“I was really interested in the shipping industry. My father was with the Georgia Ports Authority in Savannah. I used to go to work with him on Saturdays – every Saturday, in fact. It piqued my curiosity about shipping, ports and things of that nature. That was what we did. That was the time we spent together. My dad didn’t have a lot of hobbies. He worked all the time. So the time we spent together was [spent] going around on Saturdays running errands [and] going to work with him. I would help him with his work. We’d go get a hamburger afterwards at the Crystal Beer Parlor and watch a football game or something,” reminisces Newsome. “He took me when he went on some business trips, even as a young man.”
“I watched him pretty intently. He was a hard worker,” continues Newsome. “He was an honest guy and very focused on relationships with people. He was fair with people, but he was tough. He didn’t play any favorites. [A] real simple guy. Not a high flyer. Down to earth. Conservative in terms of finance. Never really took on a lot of debt. Very reliable.” History tends to repeat itself with this father’s namesake.
“My mother was a worker,” adds Newsome, who was an only child. “In fact she worked full time until she was 82 years old. She worked 50 years for one company called Chatham Steel in Savannah. She was a fast-paced Bostonian lady [combined with] slow paced Savannah. I grew up in what you’d call a real working family. I was pretty much a latchkey kid. Between the two [parents], they fostered in me a true since of independence. I’ve always been pretty independent, which is different from the kids today.”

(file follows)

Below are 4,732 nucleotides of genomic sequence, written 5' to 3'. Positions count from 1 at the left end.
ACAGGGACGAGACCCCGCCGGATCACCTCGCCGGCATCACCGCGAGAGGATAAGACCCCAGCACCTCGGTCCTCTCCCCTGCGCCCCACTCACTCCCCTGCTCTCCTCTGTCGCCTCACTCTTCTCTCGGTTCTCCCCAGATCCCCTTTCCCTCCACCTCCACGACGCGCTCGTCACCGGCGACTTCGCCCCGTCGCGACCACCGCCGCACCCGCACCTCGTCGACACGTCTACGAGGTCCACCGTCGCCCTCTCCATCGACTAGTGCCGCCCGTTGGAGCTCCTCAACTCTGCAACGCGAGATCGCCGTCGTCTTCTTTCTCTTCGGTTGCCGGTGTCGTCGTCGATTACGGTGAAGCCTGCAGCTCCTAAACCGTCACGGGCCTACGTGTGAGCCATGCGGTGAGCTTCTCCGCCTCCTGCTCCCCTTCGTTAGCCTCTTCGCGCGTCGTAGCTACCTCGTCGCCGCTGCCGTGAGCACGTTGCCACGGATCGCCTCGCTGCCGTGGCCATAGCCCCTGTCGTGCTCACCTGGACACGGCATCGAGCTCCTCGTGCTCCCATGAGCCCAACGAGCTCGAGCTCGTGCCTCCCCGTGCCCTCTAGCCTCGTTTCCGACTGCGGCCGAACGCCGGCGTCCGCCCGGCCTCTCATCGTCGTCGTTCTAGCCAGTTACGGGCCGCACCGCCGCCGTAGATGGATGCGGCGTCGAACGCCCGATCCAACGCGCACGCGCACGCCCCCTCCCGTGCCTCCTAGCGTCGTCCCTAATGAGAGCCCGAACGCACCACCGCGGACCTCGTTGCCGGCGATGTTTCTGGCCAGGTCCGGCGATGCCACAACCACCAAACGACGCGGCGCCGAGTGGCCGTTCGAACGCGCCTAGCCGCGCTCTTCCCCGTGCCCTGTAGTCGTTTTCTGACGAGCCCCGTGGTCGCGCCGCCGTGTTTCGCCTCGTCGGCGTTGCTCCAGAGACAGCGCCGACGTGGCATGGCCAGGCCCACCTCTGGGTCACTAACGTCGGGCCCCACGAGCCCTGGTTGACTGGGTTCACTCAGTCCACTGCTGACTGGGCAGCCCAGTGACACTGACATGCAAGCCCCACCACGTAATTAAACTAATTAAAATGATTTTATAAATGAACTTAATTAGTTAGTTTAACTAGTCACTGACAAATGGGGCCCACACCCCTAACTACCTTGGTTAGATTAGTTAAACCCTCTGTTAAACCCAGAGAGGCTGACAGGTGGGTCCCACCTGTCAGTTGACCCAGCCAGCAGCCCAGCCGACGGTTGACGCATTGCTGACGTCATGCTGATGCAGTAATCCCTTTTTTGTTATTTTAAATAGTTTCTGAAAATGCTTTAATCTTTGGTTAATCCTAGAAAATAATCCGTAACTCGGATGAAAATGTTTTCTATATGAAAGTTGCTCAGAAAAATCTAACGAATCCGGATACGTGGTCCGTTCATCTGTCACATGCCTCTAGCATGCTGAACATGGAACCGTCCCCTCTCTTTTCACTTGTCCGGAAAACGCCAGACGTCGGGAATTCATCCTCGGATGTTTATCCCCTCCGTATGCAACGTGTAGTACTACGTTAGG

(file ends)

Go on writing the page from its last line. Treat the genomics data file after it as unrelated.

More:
A summer college job at Strachan Shipping Company in Savannah crystalized his interest in a shipping career. After college, he had a job offer from Procter & Gamble in Cincinnati, Ohio and surprised the recruiter when he said he was going to work for Strachan in Houston, Texas. Again, it was his father’s guiding hand that pointed him toward Texas. After Houston, where he met his wife, he went to the shipping capital of the world: New York City. “It was the best thing that I ever did. The shipping industry is all about contacts and relationships. And that was a place where I could build a lot of relationships,” says Newsome.
“After my Strachan Shipping time, I was an American working for two major European shipping companies. It was critical that I have a mentor from the home country. So I had a Dutch mentor. I had a few German mentors.” After New York, the family eventually landed in Atlanta, Georgia which was their home for 22 years.
The victories go to the bold
“The best part is that the port works extremely well,” says Newsome. “The port’s not a difficult business. What do we do? We load ships and we load trucks.” This hardworking chief who’s directly responsible for 500 people’s careers (and even more jobs indirectly in his extended maritime family of those who make a living off the port), emphasized speed above all other measures. “I measure by the watch, not the calendar.” That isn’t always easy in a public bureaucracy.
When asked about his chief competition, he was careful not to bash the Savannah Port. He sees them as allies in the South Atlantic brand. Perhaps it’s his father’s guiding hand once again. “I’ve seen it all in this industry. It’s a small industry,” he concludes.
Photo courtesy of South Carolina Chamber
Source: South Carolina Chamber